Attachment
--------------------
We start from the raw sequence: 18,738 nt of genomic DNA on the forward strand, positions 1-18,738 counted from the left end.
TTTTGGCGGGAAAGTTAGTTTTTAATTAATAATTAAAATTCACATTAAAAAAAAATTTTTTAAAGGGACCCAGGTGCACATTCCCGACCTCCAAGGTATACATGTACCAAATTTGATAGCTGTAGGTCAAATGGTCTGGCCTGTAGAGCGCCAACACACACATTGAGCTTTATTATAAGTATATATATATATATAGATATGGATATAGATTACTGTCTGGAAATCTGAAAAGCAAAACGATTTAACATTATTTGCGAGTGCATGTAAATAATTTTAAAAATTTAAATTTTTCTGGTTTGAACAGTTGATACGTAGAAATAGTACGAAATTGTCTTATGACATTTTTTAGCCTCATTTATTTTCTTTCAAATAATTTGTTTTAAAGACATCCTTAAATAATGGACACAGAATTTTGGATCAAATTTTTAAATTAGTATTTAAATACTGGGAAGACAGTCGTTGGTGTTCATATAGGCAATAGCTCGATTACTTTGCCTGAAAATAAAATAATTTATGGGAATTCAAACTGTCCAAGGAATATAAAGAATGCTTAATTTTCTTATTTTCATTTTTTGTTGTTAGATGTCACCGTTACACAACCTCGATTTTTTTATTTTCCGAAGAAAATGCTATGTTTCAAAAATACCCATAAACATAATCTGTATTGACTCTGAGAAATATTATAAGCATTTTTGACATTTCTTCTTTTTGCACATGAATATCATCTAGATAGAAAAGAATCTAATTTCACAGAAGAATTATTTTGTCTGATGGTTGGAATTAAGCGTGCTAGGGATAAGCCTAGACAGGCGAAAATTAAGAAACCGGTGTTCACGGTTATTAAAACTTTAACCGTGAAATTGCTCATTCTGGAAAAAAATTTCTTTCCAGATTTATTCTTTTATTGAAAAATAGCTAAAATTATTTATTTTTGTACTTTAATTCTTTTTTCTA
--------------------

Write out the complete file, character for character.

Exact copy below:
We start from the raw sequence: 18,738 nt of genomic DNA on the forward strand, positions 1-18,738 counted from the left end.
TTTTGGCGGGAAAGTTAGTTTTTAATTAATAATTAAAATTCACATTAAAAAAAAATTTTTTAAAGGGACCCAGGTGCACATTCCCGACCTCCAAGGTATACATGTACCAAATTTGATAGCTGTAGGTCAAATGGTCTGGCCTGTAGAGCGCCAACACACACATTGAGCTTTATTATAAGTATATATATATATATAGATATGGATATAGATTACTGTCTGGAAATCTGAAAAGCAAAACGATTTAACATTATTTGCGAGTGCATGTAAATAATTTTAAAAATTTAAATTTTTCTGGTTTGAACAGTTGATACGTAGAAATAGTACGAAATTGTCTTATGACATTTTTTAGCCTCATTTATTTTCTTTCAAATAATTTGTTTTAAAGACATCCTTAAATAATGGACACAGAATTTTGGATCAAATTTTTAAATTAGTATTTAAATACTGGGAAGACAGTCGTTGGTGTTCATATAGGCAATAGCTCGATTACTTTGCCTGAAAATAAAATAATTTATGGGAATTCAAACTGTCCAAGGAATATAAAGAATGCTTAATTTTCTTATTTTCATTTTTTGTTGTTAGATGTCACCGTTACACAACCTCGATTTTTTTATTTTCCGAAGAAAATGCTATGTTTCAAAAATACCCATAAACATAATCTGTATTGACTCTGAGAAATATTATAAGCATTTTTGACATTTCTTCTTTTTGCACATGAATATCATCTAGATAGAAAAGAATCTAATTTCACAGAAGAATTATTTTGTCTGATGGTTGGAATTAAGCGTGCTAGGGATAAGCCTAGACAGGCGAAAATTAAGAAACCGGTGTTCACGGTTATTAAAACTTTAACCGTGAAATTGCTCATTCTGGAAAAAAATTTCTTTCCAGATTTATTCTTTTATTGAAAAATAGCTAAAATTATTTATTTTTGTACTTTAATTCTTTTTTCTA